For Immediate Release - May 8, 2019
Storytelling Tours – Season Launch Friday May 17
“I like to think of it as live theatre with no overhead. An actor reciting text while nature takes care of the sounds, lighting and scenery,” says Jay. “Live theatre with no carbon footprint. Personal, intimate storytelling tours featuring unusual tales, told where they happened.”
JayWalking Guelph storytelling tours run May through September. There are currently two tours to choose from:The Brooklyn Tour which leaves the Boathouse Tea Room every Tuesday at 7pm and The Unfortunate Man Tour which begins at The Red Brick Cafe every Friday at 7pm.
The Brooklyn Tour explores the area between the Gordon Street Bridge and Gow’s Bridge including the neighbourhood in and around Royal City Park. “I spent the last two summers down by the river in that neighbourhood with Backyard Theatre at McCrae House. I fell in love with the area, its architecture and history.” During the Brooklyn Tour patrons are introduced to the Town Lattice Bridge, a building which was once home to the Radial Railway, the House of Heads and other unique masonry work by Matthew Bell, river lore, and yes, plenty of scandalous stories about abductions, weddings, and life in the late 1800s.
Friday evenings, it’s the Unfortunate Man Tour that recounts the story of William Harvey who in 1889 was hanged at the Wellington County Courthouse. This walking tour departs from The Red Brick Cafe and patrons stroll up and down historic Douglas Street. We see where William Harvey worked: The World Publishing Company, operated by Guelph’s first millionaire James Walter Lyon. North is St George’s Church, where William Harvey was a well-respected superintendent of the Sunday School. Look south and you can see where Bond’s Hardware store used to be, the place where Harvey bought the pistol. And finally, across the street, the Wellington County Courthouse, where he was hanged.
The story of William Harvey gripped the Dominion of Canada and for a time all eyes were on Guelph, The Homewood Retreat, and William’s only surviving son, young Willie.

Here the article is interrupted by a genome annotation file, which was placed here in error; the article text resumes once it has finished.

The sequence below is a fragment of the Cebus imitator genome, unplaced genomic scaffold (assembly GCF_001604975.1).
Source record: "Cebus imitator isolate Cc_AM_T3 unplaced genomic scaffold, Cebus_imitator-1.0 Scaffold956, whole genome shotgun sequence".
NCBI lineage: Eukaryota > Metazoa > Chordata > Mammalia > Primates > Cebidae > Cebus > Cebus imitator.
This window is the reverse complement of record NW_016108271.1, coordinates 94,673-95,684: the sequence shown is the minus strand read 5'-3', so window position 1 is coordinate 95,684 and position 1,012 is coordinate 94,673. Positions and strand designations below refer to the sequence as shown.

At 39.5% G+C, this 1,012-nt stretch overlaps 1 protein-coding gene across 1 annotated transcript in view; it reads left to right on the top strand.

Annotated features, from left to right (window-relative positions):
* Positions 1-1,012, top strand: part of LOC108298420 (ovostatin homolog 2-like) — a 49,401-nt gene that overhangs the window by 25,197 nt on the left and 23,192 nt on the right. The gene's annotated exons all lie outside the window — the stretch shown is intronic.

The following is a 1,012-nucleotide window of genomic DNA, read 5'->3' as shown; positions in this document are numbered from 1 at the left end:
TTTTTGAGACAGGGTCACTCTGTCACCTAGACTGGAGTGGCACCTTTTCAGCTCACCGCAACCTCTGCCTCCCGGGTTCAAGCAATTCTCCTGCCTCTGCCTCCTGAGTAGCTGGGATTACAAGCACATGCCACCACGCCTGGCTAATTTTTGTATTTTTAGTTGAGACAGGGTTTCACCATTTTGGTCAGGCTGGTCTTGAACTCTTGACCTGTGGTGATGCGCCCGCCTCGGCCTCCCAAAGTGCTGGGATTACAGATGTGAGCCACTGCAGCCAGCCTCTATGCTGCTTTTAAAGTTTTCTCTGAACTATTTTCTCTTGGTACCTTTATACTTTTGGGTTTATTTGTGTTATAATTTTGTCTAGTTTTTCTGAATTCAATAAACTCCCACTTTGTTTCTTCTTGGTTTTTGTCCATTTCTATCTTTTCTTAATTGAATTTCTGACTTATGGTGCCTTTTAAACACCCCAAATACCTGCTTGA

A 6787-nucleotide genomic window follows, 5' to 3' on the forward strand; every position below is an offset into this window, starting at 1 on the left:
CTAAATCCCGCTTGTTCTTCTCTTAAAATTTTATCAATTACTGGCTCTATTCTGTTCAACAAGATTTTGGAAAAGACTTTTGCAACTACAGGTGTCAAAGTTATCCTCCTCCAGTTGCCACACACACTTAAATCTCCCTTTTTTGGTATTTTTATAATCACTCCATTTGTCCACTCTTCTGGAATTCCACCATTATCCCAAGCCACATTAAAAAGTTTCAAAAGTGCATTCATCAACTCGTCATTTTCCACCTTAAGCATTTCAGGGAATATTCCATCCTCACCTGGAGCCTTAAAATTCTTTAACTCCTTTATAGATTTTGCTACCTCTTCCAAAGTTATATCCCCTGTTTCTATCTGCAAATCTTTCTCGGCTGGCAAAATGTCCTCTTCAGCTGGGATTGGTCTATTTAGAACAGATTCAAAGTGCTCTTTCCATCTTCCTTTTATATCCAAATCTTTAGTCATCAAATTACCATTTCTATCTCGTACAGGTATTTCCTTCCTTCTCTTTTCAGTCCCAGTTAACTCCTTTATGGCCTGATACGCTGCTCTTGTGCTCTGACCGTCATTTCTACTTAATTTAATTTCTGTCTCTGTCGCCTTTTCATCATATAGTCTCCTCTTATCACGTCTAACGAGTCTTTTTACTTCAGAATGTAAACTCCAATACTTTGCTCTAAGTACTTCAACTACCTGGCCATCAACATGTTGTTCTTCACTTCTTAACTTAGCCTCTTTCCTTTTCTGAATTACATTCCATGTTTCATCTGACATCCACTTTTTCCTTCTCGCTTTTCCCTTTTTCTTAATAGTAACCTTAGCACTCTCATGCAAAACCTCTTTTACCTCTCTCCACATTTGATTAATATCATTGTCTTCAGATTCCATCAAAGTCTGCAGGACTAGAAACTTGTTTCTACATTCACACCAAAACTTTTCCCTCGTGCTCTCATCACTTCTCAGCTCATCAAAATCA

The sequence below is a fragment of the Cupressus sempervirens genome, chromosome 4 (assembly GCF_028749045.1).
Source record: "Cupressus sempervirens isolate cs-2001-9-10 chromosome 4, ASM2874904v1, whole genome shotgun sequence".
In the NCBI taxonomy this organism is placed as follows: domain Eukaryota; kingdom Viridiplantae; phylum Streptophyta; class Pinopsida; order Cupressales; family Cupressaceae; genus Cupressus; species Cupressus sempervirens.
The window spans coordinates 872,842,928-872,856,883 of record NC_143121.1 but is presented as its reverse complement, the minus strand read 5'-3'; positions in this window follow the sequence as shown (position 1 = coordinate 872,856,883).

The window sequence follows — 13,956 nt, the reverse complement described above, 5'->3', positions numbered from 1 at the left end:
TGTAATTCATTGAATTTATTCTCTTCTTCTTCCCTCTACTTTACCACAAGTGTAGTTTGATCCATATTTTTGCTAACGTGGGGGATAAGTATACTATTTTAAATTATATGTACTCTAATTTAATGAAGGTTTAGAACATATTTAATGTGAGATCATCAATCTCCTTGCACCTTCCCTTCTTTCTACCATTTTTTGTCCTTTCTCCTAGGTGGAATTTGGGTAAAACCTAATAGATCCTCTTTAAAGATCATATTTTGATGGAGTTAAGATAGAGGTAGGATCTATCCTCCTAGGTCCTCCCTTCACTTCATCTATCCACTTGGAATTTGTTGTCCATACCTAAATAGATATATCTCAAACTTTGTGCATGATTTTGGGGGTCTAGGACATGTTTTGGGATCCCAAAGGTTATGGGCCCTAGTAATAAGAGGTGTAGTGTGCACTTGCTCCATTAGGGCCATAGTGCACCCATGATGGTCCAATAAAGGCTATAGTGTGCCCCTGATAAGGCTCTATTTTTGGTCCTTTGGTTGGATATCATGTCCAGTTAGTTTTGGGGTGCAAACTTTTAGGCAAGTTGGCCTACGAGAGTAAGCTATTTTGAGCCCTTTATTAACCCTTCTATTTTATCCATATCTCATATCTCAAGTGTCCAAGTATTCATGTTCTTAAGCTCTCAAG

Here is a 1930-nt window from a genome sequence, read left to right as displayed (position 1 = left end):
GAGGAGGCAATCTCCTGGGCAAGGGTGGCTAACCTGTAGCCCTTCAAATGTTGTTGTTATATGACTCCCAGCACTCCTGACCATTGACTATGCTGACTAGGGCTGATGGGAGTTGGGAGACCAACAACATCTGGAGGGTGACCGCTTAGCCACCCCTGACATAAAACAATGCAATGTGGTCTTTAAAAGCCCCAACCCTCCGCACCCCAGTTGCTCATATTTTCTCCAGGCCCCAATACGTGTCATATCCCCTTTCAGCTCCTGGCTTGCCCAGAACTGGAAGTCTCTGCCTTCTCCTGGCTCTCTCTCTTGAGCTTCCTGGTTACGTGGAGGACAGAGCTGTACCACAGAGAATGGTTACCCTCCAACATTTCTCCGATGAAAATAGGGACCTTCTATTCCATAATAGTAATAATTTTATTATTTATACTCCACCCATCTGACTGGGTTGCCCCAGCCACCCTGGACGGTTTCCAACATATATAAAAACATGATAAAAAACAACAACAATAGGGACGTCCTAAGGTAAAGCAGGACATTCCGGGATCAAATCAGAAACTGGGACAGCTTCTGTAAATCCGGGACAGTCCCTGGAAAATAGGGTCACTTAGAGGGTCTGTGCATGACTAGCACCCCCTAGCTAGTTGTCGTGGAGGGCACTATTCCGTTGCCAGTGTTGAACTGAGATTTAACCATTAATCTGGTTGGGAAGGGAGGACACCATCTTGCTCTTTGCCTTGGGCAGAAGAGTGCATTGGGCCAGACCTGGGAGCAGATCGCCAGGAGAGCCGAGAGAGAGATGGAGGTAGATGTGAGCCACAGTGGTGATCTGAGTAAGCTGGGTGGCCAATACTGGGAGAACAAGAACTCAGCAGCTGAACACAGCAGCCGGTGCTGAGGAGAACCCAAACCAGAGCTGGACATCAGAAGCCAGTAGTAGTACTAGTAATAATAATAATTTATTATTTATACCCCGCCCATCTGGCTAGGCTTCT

“People are still divided regarding the guilt of William Harvey, dubbed ‘The Unfortunate Man’ by The Globe in 1889,” says Jay. “I’m going to try to lay out the story as best I can and let you decide.”
With over 40 years experience in theatre, Jay is a seasoned storyteller. He was introduced to Guelph history through the Guelph Arts Council’s Historic Walking Tour, with which he still volunteers. “The Arts Council’s historic walks feature architecture. They were started by Professor Gordon Couling in reaction to what he saw as the decimation of local architecture when in the 1970s downtown banks destroyed their limestone structures. Guelph was about to celebrate 150 years (1977) and citizens rallied around these walks and lectures. They were immensely popular at the time and the fact that 40 years later they’re still going strong speaks to the interest in Guelph history. Jay now hopes to dig deeper and recount some of the more scandalous tales that lie buried beneath the bedrock.
Tours are limited to 12, keeping the experience personal. Admission is $20 and includes an ice cream at the Boathouse (Brooklyn Tour) or a gift from the Red Brick Cafe (Unfortunate Man Tour).
“Those who go on the Brooklyn Tour may crave sweets after their walk. Those who take part in the story of William Harvey may prefer a strong beverage after their experience,” says Jay.
Please note, these stories are not for children.
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